Chevron in Ecuador

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Chevron "Unconscionable": Oil Giant Attempting to Block Indigenous Groups with Costs Order on Eve of Critical Court Hearing Over Company’s Pollution in Ecuador

Chevron lawyers trying to close courthouse doors in Canada to First Nations communities, say advocates

Amazon Defense Coalition

Amazon Defense Coalition
Contact: Karen Hinton at +1.703.798.3109

Toronto, Canada – Oil conglomerate Chevron, which faces a large environmental liability to indigenous groups in the Amazon after it dumped billions of gallons of toxic oil waste onto their ancestral lands, is being slammed by Canadian aboriginal leaders and environmentalists for trying to block a critical court hearing in Toronto by imposing a massive costs order on its impoverished adversaries.

Chevron for years has engaged in forum shopping to evade paying a $9.5 billion environmental judgment in Ecuador in the venue where the company insisted the trial be held, forcing the indigenous groups to chase it into Canada to try to seize assets to pay for the court-mandated clean-up. Although the First Nations groups won their case and have a unanimous Canada Supreme Court decision backing their enforcement effort, Chevron for years has "tried to block the forward progress at every turn in Canada," said Aaron Marr Page, a lawyer for the Ecuadorian communities.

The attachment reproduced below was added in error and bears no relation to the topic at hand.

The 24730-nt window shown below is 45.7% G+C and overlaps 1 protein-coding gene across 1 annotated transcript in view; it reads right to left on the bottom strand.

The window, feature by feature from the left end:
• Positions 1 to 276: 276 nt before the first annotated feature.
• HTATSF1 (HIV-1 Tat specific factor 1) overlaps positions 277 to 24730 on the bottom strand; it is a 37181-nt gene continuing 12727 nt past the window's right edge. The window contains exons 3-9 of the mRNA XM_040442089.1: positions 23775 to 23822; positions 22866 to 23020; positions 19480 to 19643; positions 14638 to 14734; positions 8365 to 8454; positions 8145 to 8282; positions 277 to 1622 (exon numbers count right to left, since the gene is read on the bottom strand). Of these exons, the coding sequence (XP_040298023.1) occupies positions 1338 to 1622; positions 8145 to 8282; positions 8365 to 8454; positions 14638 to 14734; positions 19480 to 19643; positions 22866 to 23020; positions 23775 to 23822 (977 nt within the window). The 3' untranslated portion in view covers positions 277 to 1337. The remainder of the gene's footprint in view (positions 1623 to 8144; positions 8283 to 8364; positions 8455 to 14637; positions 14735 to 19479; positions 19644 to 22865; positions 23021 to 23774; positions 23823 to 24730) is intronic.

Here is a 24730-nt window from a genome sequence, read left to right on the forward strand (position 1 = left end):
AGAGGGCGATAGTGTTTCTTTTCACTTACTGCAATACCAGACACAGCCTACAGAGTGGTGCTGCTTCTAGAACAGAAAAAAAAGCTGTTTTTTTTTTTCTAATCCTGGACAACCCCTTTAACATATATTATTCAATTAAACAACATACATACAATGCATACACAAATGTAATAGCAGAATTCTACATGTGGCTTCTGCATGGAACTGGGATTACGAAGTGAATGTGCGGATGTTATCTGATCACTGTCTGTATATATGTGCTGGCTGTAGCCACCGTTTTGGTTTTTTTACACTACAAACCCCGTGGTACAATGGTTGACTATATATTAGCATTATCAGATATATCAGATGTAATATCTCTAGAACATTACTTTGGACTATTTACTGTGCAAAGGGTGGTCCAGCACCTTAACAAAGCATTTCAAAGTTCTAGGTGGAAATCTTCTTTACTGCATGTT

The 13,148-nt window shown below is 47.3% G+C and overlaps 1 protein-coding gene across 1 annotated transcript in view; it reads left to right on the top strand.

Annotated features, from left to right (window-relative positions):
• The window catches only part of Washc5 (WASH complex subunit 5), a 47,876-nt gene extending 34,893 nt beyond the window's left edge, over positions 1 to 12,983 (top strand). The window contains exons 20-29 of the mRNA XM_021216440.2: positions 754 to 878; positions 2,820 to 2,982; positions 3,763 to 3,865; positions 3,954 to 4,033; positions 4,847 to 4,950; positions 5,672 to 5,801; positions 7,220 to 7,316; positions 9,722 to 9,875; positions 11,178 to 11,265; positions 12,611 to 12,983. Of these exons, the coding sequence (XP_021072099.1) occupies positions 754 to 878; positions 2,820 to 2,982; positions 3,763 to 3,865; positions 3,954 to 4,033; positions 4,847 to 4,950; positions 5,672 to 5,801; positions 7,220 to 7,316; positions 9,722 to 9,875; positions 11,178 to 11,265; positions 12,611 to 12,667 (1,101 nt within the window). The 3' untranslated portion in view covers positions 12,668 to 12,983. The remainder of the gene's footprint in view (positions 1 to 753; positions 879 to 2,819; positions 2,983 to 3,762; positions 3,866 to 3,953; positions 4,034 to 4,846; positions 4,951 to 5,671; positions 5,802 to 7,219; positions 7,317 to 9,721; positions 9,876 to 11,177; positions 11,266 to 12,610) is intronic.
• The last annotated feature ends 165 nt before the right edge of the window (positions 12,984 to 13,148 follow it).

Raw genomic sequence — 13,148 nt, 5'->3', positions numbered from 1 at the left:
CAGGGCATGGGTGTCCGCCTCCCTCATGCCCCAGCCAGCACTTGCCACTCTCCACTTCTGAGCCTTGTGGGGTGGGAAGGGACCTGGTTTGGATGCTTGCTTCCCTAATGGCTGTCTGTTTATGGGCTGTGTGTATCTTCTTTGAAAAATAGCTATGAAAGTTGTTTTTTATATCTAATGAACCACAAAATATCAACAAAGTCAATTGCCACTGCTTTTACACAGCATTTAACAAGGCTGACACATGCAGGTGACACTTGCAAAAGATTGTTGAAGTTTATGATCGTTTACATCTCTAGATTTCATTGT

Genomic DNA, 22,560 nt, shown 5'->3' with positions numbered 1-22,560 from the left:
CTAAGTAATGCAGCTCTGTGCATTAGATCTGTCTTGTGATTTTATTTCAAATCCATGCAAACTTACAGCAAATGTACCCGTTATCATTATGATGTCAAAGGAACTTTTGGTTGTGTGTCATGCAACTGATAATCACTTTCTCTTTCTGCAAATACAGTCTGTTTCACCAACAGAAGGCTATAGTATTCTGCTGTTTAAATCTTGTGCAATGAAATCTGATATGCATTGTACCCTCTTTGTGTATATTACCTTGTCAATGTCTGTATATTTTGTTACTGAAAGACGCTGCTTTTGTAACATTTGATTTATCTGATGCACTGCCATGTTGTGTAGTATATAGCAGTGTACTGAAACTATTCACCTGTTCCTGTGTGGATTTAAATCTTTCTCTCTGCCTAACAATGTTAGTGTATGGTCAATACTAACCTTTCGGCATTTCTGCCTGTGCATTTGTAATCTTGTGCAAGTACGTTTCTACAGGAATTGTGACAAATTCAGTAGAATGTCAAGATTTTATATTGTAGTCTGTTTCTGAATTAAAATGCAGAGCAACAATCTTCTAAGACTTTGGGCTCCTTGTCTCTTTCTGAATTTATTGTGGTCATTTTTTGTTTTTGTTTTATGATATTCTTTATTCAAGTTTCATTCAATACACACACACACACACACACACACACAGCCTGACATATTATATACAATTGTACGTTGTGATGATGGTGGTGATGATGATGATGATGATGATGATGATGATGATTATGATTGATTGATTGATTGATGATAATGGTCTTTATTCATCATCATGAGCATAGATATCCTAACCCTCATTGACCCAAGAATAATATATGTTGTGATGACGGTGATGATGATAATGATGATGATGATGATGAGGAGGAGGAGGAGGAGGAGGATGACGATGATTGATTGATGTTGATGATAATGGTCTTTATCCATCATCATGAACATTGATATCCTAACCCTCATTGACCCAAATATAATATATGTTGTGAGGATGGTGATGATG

"Chevron's latest request that the very people who the company poisoned must now pay for the company's court costs used to evade a legitimate judgment not only is preposterous, it is unconscionable," said Page. "Chevron's indigenous victims live in huts or makeshift houses with no running water. Their lands reek with oil contamination left by Chevron, and their communities are wrecked by cancer. Now they are being told by Chevron to pay nearly $1 million of the oil company's legal fees to keep the courthouse doors open in Canada."

The environmental claims against Chevron, originally filed 24 years ago in New York, have forced the oil major to spend an estimated $2 billion to hire 60 law firms and 2,000 lawyers to try to delay a resolution of the case. Already, three layers of courts in Ecuador – where Chevron accepted jurisdiction – have found the company dumped billions of gallons of toxic waste into the rainforest, decimating indigenous groups and causing an outbreak of cancer that has killed or threatens to kill thousands of people.

Legal argument over Chevron's extraordinary request to force the impoverished indigenous groups to pay the company's court costs is scheduled for 9:30 a.m. Tuesday, October 10 in Toronto at the Ontario Court of Appeal at 130 Queen Street West. Chevron could use any costs order to freeze enforcement of the Ecuador judgment against company assets – leading to effective impunity for a major corporate polluter, say lawyers for the indigenous groups.